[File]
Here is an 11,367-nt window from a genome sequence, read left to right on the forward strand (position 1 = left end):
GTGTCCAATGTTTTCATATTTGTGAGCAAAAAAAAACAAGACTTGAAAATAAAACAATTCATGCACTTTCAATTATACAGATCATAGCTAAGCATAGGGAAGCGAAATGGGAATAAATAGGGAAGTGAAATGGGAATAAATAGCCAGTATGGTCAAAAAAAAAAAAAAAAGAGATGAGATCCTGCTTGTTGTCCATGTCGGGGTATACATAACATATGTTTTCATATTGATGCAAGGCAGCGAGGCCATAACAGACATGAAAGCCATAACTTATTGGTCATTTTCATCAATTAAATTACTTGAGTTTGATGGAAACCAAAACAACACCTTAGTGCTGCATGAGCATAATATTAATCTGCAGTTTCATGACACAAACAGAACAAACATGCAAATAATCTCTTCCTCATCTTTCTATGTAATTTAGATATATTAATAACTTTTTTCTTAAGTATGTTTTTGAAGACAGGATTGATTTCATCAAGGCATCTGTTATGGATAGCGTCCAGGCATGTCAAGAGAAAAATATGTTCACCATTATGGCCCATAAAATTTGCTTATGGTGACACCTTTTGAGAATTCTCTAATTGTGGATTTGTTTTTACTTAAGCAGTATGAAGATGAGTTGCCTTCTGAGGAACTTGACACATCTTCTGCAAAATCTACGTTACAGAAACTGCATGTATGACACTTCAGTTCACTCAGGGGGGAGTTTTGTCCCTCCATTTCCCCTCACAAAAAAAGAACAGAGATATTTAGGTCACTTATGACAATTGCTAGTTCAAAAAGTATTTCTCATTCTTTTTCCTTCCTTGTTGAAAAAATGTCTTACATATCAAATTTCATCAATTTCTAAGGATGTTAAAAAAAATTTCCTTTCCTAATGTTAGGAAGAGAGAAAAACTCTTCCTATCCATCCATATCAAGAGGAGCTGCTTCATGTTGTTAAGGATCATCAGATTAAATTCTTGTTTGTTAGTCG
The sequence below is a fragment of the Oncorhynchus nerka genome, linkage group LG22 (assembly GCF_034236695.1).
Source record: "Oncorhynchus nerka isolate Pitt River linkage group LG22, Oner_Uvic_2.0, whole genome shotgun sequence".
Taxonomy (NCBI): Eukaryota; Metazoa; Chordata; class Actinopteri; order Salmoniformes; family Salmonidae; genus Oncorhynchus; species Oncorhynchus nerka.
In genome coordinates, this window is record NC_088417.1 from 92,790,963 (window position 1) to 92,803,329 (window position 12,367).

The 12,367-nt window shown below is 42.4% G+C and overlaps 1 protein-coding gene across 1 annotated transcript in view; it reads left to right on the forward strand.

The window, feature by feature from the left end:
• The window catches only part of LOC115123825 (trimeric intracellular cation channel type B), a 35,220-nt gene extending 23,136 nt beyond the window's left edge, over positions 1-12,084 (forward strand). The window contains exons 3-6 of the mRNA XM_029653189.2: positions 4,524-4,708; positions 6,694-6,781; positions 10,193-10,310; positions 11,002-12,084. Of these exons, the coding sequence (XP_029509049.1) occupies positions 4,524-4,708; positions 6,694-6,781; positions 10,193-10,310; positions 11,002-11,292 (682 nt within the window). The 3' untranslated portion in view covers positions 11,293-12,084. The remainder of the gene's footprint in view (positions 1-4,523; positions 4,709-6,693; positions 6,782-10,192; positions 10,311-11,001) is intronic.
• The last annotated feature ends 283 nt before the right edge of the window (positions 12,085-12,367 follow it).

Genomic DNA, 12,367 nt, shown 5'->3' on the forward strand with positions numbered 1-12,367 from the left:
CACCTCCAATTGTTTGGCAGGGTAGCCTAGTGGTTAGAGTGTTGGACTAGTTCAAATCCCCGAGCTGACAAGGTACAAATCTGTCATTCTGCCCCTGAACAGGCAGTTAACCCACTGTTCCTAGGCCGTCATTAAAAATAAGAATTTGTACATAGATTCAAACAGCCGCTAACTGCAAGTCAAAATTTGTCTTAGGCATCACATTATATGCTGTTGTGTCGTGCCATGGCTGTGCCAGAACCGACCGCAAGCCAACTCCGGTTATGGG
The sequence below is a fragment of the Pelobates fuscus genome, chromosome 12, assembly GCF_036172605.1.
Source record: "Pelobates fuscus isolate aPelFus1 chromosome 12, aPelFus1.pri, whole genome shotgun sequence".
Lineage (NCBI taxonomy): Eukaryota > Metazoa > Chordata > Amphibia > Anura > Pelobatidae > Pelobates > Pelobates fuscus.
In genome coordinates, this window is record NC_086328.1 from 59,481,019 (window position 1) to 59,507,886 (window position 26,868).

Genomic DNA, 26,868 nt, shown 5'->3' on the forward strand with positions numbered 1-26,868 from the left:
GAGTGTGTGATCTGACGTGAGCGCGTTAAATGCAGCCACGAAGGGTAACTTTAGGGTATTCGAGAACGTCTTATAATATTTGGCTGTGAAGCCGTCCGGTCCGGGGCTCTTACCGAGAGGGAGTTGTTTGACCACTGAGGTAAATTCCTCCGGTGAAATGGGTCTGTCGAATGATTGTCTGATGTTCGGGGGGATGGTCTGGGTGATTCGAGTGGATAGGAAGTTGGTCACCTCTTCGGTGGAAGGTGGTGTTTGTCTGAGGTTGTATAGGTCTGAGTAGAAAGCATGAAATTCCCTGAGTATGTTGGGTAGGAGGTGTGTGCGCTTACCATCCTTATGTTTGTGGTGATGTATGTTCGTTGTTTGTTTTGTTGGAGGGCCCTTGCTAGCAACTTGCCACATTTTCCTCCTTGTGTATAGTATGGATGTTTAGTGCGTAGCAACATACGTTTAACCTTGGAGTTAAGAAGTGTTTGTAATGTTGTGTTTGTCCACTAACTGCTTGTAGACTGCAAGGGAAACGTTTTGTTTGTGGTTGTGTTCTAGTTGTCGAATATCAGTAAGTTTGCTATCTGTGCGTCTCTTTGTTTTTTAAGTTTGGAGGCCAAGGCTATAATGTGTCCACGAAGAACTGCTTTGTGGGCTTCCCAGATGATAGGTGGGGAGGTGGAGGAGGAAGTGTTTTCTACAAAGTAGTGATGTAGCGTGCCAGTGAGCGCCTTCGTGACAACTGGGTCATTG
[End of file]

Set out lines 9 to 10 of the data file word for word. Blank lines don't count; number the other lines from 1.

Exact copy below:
• The window catches only part of LOC115123825 (trimeric intracellular cation channel type B), a 35,220-nt gene extending 23,136 nt beyond the window's left edge, over positions 1-12,084 (forward strand). The window contains exons 3-6 of the mRNA XM_029653189.2: positions 4,524-4,708; positions 6,694-6,781; positions 10,193-10,310; positions 11,002-12,084. Of these exons, the coding sequence (XP_029509049.1) occupies positions 4,524-4,708; positions 6,694-6,781; positions 10,193-10,310; positions 11,002-11,292 (682 nt within the window). The 3' untranslated portion in view covers positions 11,293-12,084. The remainder of the gene's footprint in view (positions 1-4,523; positions 4,709-6,693; positions 6,782-10,192; positions 10,311-11,001) is intronic.
• The last annotated feature ends 283 nt before the right edge of the window (positions 12,085-12,367 follow it).